There are always a few items we’ve read during the week that deserve more attention but don’t make it into our regular posts. So we bundle them for the Friday roundup.
Here’s this week’s bundle:
New York Times: Lack of Workers, Not Work, Weighs on the Nation’s Economy
Nearly a third of the 388 metropolitan areas tracked by the Bureau of Labor Statistics have an unemployment rate below 4 percent, well below the level that economists consider “full employment,” the normal churn of people quitting to find new jobs. The rate in some cities, like Ames, Iowa, and Boulder, Colo., is even lower, at 2 percent…
But labor shortages are weighing on overall economic growth, slowing the pace of expansion in northern Utah and other fast-growing regions even as unemployment remains stubbornly high in Rust Belt cities like Cleveland and in regions still recovering from the 2008 recession, like inland California.
Puget Sound Business Journal: Steve Ballmer warns voters of Seattle income tax fallout
“I’m not saying it’s a mistake, it’s something that voters need to think about in aggregate, not just one man’s opinion,” [Ballmer] said. “But the analysis is right. There will be fewer jobs here with an income tax than there would without an income tax.”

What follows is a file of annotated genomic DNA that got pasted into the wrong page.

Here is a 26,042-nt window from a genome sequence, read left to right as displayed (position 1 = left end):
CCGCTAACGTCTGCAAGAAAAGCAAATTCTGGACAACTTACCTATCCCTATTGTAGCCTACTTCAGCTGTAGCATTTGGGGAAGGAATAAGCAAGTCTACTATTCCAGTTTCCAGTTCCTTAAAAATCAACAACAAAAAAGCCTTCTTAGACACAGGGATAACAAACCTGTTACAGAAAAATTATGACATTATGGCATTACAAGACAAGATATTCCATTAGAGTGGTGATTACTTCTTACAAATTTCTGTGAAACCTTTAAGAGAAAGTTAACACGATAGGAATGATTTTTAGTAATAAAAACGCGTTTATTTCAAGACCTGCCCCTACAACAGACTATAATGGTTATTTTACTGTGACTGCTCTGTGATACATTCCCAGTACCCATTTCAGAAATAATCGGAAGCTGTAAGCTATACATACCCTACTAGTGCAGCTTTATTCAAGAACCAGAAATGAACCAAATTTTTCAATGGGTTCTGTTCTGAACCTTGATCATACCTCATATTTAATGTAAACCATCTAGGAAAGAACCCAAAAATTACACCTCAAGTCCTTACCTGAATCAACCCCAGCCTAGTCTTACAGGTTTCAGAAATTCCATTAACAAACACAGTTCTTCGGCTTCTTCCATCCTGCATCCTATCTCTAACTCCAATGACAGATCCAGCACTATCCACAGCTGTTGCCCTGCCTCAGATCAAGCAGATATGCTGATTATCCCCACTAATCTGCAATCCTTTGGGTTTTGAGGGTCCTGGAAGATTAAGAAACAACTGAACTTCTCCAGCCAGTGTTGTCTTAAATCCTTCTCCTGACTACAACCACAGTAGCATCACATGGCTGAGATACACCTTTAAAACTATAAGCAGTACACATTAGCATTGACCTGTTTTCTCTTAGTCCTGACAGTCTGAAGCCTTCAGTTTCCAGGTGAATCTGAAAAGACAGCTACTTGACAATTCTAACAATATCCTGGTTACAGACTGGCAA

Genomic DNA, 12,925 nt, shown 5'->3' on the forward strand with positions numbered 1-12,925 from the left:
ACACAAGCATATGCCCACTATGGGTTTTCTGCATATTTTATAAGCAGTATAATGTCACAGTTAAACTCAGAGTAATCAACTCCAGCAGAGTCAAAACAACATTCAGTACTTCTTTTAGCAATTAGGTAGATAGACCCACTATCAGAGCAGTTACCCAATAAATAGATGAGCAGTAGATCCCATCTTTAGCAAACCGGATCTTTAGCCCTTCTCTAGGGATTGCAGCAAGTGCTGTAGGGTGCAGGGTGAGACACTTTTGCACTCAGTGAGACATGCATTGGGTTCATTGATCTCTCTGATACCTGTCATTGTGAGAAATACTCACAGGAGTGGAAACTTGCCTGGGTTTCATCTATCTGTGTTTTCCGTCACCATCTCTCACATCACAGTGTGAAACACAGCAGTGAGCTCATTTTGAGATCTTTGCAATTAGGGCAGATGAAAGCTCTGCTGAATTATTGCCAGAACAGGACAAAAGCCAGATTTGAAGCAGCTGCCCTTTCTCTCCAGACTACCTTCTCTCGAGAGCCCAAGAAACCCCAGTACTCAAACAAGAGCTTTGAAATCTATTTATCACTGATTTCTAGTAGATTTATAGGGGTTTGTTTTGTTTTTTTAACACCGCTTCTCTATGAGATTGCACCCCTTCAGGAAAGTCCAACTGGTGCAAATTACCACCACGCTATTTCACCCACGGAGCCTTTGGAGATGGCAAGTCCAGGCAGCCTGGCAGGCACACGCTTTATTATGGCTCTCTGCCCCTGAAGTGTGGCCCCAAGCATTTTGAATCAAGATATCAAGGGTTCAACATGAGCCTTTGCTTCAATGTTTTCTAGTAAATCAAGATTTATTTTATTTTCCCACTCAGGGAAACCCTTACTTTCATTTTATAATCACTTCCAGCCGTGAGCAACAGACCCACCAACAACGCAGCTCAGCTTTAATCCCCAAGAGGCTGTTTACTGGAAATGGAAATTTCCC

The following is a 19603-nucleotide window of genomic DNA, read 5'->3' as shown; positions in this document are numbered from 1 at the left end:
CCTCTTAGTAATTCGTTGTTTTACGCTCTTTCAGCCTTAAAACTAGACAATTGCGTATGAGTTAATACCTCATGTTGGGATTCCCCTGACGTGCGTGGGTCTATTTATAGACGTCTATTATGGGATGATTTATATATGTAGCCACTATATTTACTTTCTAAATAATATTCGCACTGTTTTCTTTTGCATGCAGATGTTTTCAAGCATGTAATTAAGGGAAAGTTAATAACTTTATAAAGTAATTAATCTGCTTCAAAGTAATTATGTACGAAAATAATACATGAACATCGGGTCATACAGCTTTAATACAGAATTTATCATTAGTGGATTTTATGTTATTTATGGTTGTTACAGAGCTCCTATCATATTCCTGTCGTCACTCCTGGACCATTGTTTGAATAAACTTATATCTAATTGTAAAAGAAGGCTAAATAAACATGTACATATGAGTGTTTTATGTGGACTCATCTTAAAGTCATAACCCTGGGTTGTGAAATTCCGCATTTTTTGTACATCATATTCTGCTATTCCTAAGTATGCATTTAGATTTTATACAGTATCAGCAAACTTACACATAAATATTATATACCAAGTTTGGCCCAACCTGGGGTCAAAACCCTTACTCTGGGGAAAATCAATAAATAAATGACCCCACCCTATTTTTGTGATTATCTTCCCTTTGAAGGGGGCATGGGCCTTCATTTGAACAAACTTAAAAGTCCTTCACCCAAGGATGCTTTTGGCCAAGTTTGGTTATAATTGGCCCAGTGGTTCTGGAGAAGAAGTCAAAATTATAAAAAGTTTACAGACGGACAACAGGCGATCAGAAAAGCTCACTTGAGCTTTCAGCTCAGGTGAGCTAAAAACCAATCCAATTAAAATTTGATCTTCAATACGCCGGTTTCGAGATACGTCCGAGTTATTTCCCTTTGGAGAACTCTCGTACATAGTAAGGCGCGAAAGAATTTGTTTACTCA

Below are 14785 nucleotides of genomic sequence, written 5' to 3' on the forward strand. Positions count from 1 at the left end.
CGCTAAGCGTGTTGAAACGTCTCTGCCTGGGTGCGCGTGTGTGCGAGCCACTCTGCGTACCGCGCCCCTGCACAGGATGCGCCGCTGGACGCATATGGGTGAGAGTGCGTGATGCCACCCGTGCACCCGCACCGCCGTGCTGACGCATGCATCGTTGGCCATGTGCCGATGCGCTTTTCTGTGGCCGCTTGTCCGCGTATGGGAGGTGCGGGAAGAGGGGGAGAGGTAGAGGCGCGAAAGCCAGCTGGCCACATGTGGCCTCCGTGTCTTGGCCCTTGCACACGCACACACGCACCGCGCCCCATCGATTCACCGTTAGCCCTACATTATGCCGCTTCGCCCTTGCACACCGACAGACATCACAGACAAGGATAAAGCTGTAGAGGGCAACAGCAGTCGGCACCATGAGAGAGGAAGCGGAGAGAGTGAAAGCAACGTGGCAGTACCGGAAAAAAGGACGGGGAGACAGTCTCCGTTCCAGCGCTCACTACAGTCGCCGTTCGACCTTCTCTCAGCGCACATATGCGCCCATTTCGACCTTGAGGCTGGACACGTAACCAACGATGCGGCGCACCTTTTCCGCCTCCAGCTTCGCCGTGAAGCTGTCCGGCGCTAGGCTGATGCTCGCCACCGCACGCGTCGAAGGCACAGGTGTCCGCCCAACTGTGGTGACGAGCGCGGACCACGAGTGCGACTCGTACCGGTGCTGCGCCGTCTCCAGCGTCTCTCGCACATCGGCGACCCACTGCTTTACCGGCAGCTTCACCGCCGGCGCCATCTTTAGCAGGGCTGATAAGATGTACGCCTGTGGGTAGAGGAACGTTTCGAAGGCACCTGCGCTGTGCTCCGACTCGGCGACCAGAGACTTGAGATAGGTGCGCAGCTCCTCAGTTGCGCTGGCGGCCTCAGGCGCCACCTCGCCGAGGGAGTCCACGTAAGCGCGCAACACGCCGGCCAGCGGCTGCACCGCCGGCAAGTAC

Oregon Office of Economic Analysis: States at Full Employment, A Prime-Age EPOP Story
Focusing just on the prime working-age population is a really good way to strip out the impact of the aging demographics…Right now, across the nation the employment rate (or employment-population ratio, or EPOP for short) for this group is 2 percentage points lower than prior to the Great Recession…
As the labor market gets tight firms must cast a wider net when hiring. They must dig a bit deeper into the resume stack and hire those with an incomplete skill set or a gap in their resume due to long-term unemployment and the like. That’s happening nationally and here in Oregon. I expect it to happen in Idaho too. Montana and Washington are seeing some of these same trends, albeit their prime-age EPOP isn’t back nearly as much.
In a Tuesday afternoon news conference, Inslee also showed signs of compromise with Senate Republicans in the effort to resolve the expensive and politically complicated task of funding Washington’s school system…
In his remarks, the governor effectively took a proposed tax on capital gains — favored by himself and House Democrats — off the table.